• A61B2017/00044Sensing electrocardiography, i.e. ECG
    • A61B2017/00048Spectral analysis
    • A61B2017/00053Mapping
    • AHUMAN NECESSITIES
    • A61MEDICAL OR VETERINARY SCIENCE; HYGIENE
    • A61BDIAGNOSIS; SURGERY; IDENTIFICATION
    • A61B17/00Surgical instruments, devices or methods, e.g. tourniquets
    • A61B17/00234Surgical instruments, devices or methods, e.g. tourniquets for minimally invasive surgery
    • A61B2017/00238Type of minimally invasive operation
    • A61B2017/00243Type of minimally invasive operation cardiac
    • AHUMAN NECESSITIES
    • A61MEDICAL OR VETERINARY SCIENCE; HYGIENE
    • A61BDIAGNOSIS; SURGERY; IDENTIFICATION
    • A61B34/00Computer-aided surgery; Manipulators or robots specially adapted for use in surgery
    • A61B34/20Surgical navigation systems; Devices for tracking or guiding surgical instruments, e.g. for frameless stereotaxis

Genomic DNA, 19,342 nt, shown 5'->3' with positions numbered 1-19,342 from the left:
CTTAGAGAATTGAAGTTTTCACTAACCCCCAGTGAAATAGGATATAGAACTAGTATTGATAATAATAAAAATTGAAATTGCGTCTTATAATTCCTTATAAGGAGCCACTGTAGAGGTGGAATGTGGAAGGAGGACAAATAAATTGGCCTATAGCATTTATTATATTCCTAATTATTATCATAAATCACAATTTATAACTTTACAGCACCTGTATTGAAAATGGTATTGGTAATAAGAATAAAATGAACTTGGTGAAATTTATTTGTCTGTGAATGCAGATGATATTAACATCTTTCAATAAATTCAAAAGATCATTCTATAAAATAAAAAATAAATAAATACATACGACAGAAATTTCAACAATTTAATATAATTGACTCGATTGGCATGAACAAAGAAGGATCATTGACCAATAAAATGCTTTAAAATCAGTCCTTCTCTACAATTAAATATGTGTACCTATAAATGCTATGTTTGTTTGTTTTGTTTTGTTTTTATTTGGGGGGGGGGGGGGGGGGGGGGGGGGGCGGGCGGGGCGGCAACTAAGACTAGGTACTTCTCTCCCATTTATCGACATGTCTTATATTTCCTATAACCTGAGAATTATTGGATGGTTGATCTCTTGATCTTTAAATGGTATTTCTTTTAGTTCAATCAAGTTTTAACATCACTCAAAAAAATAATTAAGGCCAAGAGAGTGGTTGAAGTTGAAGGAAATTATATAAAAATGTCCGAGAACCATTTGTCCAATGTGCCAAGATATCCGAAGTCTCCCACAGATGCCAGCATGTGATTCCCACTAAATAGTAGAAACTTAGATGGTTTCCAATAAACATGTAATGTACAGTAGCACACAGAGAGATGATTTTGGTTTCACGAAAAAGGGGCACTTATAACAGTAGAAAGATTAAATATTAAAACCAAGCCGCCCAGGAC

• A61B2034/2046Tracking techniques
    • A61B2034/2051Electromagnetic tracking systems
    • YGENERAL TAGGING OF NEW TECHNOLOGICAL DEVELOPMENTS; GENERAL TAGGING OF CROSS-SECTIONAL TECHNOLOGIES SPANNING OVER SEVERAL SECTIONS OF THE IPC; TECHNICAL SUBJECTS COVERED BY FORMER USPC CROSS-REFERENCE ART COLLECTIONS [XRACs] AND DIGESTS
    • Y02TECHNOLOGIES OR APPLICATIONS FOR MITIGATION OR ADAPTATION AGAINST CLIMATE CHANGE
    • Y02ATECHNOLOGIES FOR ADAPTATION TO CLIMATE CHANGE
    • Y02A90/00Technologies having an indirect contribution to adaptation to climate change
    • Y02A90/10Information and communication technologies [ICT] supporting adaptation to climate change.
    • Y02A90/20Information and communication technologies [ICT] supporting adaptation to climate change. specially adapted for the handling or processing of medical or healthcare data, relating to climate change
    • Y02A90/26Information and communication technologies [ICT] supporting adaptation to climate change. specially adapted for the handling or processing of medical or healthcare data, relating to climate change for diagnosis or treatment, for medical simulation or for handling medical devices

Abstract